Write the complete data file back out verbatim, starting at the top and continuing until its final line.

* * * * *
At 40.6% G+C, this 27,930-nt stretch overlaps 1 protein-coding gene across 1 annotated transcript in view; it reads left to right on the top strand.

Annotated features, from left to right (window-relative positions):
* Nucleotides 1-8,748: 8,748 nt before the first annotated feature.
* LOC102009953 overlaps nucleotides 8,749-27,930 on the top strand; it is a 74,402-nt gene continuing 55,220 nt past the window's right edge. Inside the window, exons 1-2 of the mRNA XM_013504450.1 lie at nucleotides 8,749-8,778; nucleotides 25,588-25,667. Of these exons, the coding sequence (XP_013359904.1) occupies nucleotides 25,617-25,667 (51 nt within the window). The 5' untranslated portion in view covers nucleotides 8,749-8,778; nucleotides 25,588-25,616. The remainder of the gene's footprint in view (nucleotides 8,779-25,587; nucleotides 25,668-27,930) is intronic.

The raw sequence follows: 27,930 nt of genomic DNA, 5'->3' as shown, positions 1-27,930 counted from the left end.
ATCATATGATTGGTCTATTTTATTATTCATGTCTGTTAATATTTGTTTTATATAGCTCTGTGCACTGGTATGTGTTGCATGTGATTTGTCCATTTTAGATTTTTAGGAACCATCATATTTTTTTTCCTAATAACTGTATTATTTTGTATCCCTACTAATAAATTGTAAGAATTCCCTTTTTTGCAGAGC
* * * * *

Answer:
At 40.6% G+C, this 27,930-nt stretch overlaps 1 protein-coding gene across 1 annotated transcript in view; it reads left to right on the top strand.

Annotated features, from left to right (window-relative positions):
* Nucleotides 1-8,748: 8,748 nt before the first annotated feature.
* LOC102009953 overlaps nucleotides 8,749-27,930 on the top strand; it is a 74,402-nt gene continuing 55,220 nt past the window's right edge. Inside the window, exons 1-2 of the mRNA XM_013504450.1 lie at nucleotides 8,749-8,778; nucleotides 25,588-25,667. Of these exons, the coding sequence (XP_013359904.1) occupies nucleotides 25,617-25,667 (51 nt within the window). The 5' untranslated portion in view covers nucleotides 8,749-8,778; nucleotides 25,588-25,616. The remainder of the gene's footprint in view (nucleotides 8,779-25,587; nucleotides 25,668-27,930) is intronic.

The raw sequence follows: 27,930 nt of genomic DNA, 5'->3' as shown, positions 1-27,930 counted from the left end.
ATCATATGATTGGTCTATTTTATTATTCATGTCTGTTAATATTTGTTTTATATAGCTCTGTGCACTGGTATGTGTTGCATGTGATTTGTCCATTTTAGATTTTTAGGAACCATCATATTTTTTTTCCTAATAACTGTATTATTTTGTATCCCTACTAATAAATTGTAAGAATTCCCTTTTTTGCAGAGC